Powerful Women of History: Books that Break Ceilings

women's history
Reading Time: 6 minutes

Inspiration for the future from the past. Your Women’s History Month TBR list.

Women’s History Month isn’t just about celebrating the remarkable women of history, but understanding how they shape the world. From Supreme Court justices to Chinese empresses, suffragettes to the vice president of the United States, these women have left their mark on history. Some are still fighting for change today, some have only just begun.

Celebrate women’s history by reading books about women, by women. Learn about their struggles and how you can overcome your own. Here are our favorite books to read for Women’s History Month. Who knows, you might just be inspired to change history.

The Truths We Hold, Kamala Harris

The Truths We Hold, Kamala Harris - Powerful Women in History

Vice President Kamala Harris is not only the first woman VP of the US, but the first Black and South Asian VP of the US. She is smashing glass ceilings and taking names. But before she made history as VP, she was a Senator, a District Attorney, and a lawyer.

This memoir is more than a story about who Harris is, it’s also a masterclass in problem solving, crisis management, and leadership through her own experiences. Harris has spent her life finding, defining, and living by those truths we hold dear. She shows readers that we all live by those same truths and that we aren’t as different as some say. Her experience is proof that once we start living by our common truths and begin working together, we can build something great that can sustain us all.

Amazons, Abolitionists, and Activists, by Mikki Kendall

Amazons, Abolitionists, and Activists, by Mikki Kendall

Across all of human history, the ongoing struggle for women’s equality is a hard fought battle. The fight for each victory lead by some of the world’s most extraordinary women. From queens to freedom fighters, warriors and spies, they shaped women’s history and this book tells their stories.

This graphic novel not only depicts the key figures from women’s history, but describes the movements they lead. Progressive movements such as abolition, suffrage, labor civil rights, LGBTQ liberation, and reproductive rights were all lead by women. You might think you know some of these stories, but it’s time to read them in a bold new light.

Ruth Bater Ginsburg, by Jane Sherron De Hart

Ruth Bater Ginsburg, by Jane Sherron De Hart - Powerful Women in History

Before becoming one of the most recognized judges on the Supreme Court, before making fashion statements into judicial statements, and well before she became the Notorious RBG, Ruth Bater Ginsburg was a young girl from Brooklyn. She lived through the Holocaust and WWII. She was Jewish. But, most importantly, she chose to live her life by the concept of tikkum olam – Repair the World.

This comprehensive and inspiring biography follows RBG as she moves from Brooklyn to Harvard and Columbia universities to the highest court in the land. She was the first female law professor in the country. Became the director of the ACLU’s Women’s Rights Project. Argued anti-sex discrimination cases before the Supreme Court. She is the reason why women can have their own bank account (thank you!)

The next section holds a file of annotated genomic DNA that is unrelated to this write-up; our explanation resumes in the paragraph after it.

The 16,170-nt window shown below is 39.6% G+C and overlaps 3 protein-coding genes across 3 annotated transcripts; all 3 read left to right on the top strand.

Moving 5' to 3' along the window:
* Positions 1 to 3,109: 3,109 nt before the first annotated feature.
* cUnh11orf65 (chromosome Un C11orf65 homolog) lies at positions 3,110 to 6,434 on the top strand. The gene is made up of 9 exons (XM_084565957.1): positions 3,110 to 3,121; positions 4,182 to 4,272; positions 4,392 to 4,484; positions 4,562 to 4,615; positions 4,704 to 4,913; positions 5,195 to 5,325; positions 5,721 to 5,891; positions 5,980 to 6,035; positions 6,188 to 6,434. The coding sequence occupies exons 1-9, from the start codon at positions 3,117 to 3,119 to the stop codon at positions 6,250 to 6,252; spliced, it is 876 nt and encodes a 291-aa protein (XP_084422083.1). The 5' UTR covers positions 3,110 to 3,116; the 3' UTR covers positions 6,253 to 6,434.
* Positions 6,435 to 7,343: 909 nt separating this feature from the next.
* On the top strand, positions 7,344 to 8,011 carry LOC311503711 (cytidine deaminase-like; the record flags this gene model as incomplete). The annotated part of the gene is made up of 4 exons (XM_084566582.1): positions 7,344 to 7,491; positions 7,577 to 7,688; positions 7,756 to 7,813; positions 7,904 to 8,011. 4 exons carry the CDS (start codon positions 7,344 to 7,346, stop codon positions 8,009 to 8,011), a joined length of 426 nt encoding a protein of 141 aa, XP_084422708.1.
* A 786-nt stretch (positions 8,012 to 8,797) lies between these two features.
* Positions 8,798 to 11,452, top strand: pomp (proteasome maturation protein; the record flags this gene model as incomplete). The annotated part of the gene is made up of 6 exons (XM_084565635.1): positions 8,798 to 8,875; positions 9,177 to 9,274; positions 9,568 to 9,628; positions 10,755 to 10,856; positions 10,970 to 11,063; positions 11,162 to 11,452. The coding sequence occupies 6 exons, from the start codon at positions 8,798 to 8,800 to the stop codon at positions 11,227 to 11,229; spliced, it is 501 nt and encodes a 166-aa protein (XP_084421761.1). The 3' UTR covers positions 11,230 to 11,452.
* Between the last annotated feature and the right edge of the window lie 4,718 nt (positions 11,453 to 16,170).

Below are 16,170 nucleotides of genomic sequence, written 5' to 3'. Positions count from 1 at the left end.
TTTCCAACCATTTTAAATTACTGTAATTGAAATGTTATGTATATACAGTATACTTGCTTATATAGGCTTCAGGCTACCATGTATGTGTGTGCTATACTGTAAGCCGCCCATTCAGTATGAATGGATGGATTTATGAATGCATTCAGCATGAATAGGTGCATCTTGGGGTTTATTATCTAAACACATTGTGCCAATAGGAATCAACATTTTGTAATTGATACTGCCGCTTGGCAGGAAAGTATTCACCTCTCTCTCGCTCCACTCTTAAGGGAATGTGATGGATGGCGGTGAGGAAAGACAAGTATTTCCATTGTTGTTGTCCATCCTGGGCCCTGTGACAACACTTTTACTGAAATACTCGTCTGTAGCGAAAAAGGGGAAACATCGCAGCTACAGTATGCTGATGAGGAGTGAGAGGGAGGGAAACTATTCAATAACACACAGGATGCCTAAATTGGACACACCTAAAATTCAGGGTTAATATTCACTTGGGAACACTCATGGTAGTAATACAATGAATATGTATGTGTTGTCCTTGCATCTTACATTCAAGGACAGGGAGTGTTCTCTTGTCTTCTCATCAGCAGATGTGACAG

Ginsburg was notorious for making history long before she became the second women ever appointed to the supreme court. Her decisions and dissents continue to make history, even after her death. RBG’s inspiration and spirit will forever reverberate throughout American history.

My Beloved World, by Sonia Sotomayor

My Beloved World, Sonia Sotomayor

From one history-making Supreme Court justice to another, the story justice Sonia Sotomayor is one of hope. It takes extraordinary determination to go from living in a Bronx housing project to becoming the first Hispanic woman appointed to the Supreme Court. Justice Sotomayor did it.

From early on, Sotomayor learned how to take care of herself. She dreamed of a different life than the one she had, and worked to make it happen. Her television role models inspired her to become a lawyer. This led her down a path that led to her becoming valedictorian in high school, earning the highest honors at Princeton, and attending Yale Law School. She worked for the New York County District Attorney’s office, a private practice, and be appointed as a federal judge. All of this, before the age of forty.

Now, with a seat on the highest court, Sotomayor looks to keeping the future of America bright. This honest and enlightening book offers an intimate look at the life of a sitting justice.

No One is Too Small to Make a Difference, by Greta Thunberg

No One is Too Small to Make a Difference, by Greta Thunberg - Powerful Women in History

One day, fifteen-year-old Great Thunberg decided not to go to school. Tired of governments doing nothing to save our planet, she chose to do something, even if it was small. She went on strike for the climate crisis. Turns out, her small strike started a movement. Students all across the world joined her protest, striking for the planet.

Since then, Thunberg hasn’t stopped. She spoke at the United Nations and the US Capitol, quickly becoming a leading voice in climate change activism. This book is a collection of her historic speeches. A rally call to address climate change.